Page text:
Smartphones are UK's number one way to get online

Smartphones are now more popular than laptops as a way to get online, according to Ofcom.

One-third of UK internet users view their mobiles as the most important way to surf the web, compared to 30 per cent sticking with their laptops, research from the telecoms regulator published today showed.

And two-thirds of people now own smartphones, using the devices to browse the net for nearly two hours everyday, compared to just over an hour for laptop and PC users, according to the 2015 Communications Market Report.

Ofcom claimed its latest survey marks a momentous change in device popularity in the UK, when in 2014 just 22 per cent used their phone as their primary means of getting online, and 40 per cent chose their laptops.

"This is a landmark shift," said Jane Rumble, Ofcom's director of market intelligence.

"You can see these devices are becoming more and more an important vital hub of information and communication throughout the day, with smartphone owners spending almost two hours (on them) each day, almost double the amount of time that those people are spending on their laptop or desktop," she added.

Ofcom's figures suggest that 16 to 24-year-olds are the catalyst for this rise, with 90 per cent owning smartphones, but 55 to 64-year-olds are fuelling the increase as well, with 50 per cent now owning smartphones, compared to just 19 per cent in 2012.

However, Rumble said: "Those aged 16 to 24 are much more likely, as well as 25 to 34, to say their smartphone is the most important device to get online, whereas for the older age groups, they are much more likely to be sticking with their laptop."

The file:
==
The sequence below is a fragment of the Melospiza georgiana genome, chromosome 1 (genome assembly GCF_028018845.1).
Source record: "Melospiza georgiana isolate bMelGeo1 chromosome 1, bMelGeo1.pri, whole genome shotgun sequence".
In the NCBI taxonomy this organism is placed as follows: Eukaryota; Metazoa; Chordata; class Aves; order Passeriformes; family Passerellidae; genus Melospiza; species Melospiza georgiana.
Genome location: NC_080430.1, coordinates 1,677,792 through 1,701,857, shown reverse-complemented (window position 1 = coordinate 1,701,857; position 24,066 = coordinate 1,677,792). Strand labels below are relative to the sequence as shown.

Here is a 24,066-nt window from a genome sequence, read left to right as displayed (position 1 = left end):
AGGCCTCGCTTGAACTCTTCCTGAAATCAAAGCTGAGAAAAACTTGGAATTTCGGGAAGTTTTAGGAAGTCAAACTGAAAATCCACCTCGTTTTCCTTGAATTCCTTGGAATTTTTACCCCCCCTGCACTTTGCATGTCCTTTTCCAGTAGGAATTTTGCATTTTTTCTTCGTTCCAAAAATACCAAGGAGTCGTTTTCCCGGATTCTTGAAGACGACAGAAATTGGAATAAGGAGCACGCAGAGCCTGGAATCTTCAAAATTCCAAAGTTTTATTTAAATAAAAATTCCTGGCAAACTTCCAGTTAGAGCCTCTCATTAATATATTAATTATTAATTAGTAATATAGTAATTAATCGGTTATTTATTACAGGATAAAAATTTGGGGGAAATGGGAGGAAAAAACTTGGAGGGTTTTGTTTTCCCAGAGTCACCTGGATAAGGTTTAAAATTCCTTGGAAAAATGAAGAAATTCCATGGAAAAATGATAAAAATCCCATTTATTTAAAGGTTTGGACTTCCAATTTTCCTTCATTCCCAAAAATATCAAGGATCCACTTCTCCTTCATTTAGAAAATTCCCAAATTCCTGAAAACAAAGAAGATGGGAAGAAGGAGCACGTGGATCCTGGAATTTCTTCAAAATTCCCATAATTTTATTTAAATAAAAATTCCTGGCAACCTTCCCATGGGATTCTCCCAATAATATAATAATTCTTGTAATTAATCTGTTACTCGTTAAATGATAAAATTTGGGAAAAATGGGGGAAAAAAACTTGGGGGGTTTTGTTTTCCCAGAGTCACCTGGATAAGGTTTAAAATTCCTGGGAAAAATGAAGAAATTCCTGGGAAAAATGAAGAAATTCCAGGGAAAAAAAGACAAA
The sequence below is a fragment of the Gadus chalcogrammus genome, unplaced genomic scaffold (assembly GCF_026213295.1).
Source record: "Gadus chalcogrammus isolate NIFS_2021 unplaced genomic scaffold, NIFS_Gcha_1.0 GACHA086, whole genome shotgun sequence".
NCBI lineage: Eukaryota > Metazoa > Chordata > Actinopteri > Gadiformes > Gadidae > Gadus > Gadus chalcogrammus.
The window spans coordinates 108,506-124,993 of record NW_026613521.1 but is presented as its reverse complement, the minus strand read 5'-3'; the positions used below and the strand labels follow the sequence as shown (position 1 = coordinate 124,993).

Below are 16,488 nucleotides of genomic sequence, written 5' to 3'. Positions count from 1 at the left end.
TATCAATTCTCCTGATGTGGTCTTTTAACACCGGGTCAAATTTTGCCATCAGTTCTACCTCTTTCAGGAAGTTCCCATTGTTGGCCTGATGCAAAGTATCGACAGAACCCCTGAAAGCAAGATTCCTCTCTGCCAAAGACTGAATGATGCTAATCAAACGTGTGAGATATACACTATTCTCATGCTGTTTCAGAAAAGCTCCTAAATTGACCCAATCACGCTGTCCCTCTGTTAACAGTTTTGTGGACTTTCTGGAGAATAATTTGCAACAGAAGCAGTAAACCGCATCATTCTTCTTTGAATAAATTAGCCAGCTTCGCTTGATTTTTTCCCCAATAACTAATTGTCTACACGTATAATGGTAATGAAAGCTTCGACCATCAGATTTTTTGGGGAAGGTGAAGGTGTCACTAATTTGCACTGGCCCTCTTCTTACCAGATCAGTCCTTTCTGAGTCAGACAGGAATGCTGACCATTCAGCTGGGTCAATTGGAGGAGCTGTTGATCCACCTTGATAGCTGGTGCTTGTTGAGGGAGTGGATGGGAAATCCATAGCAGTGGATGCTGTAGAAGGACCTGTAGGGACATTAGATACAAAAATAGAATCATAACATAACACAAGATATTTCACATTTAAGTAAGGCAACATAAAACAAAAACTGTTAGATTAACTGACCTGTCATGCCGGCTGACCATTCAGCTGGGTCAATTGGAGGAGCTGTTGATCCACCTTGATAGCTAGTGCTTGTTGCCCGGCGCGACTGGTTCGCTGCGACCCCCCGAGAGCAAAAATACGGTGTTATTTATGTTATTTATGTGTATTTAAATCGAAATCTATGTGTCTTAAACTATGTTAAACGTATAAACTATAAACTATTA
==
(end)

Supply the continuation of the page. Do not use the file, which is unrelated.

Ofcom credited the growing UK coverage of 4G for the boost in popularity of smartphone connectivity, saying 4G tariffs rose from 2.7 million to 23.6 million over 2014.

Now, nearly 90 per cent of UK premises have at least one 4G mobile broadband service available to them, while four in 10 consumers can choose between offers from EE, O2, Three and Vodafone.

Ofcom rules mean that 98 per cent of premises will have an indoor 4G signal from at least one operator by 2017, and the regulator will publish maps in the coming months to allow people to check their area's 4G coverage.

Sharon White, Ofcom chief executive, said: "Today's report shows just how important reliable, fast internet access is to millions of consumers and businesses. Improving the coverage and quality of all communications services across the UK is a priority for Ofcom, for people at work, home or on the move."

Those with 4G tend to do more with their smartphones online than those without, according to the watchdog.

For instance, 55 per cent of 4G users shop online compared to 35 per cent without 4G, and 55 per cent of 4G users use mobile banking, compared to 33 per cent of non-4G subscribers.

But they even watch more TV and video clips online (57 per cent compared to 40 per cent) and make more video calls and voice calls over the internet (28 per cent compared to 20 per cent).

They also send more photos and videos via text (49 per cent versus 36 per cent) and instant messages via services like WhatsApp (63 per cent compared to 50 per cent).

James Thickett, Ofcom's director of research, said: "4G has supercharged our smartphones, helping people do everything from the weekly shop to catching up with friends with a face-to-face video call."

Overall, people told Ofcom their time online is a good thing, with 64 per cent of adults going online saying it helps them keep up with current issues, while 60 per cent say it is a way to stay in touch with friends and family.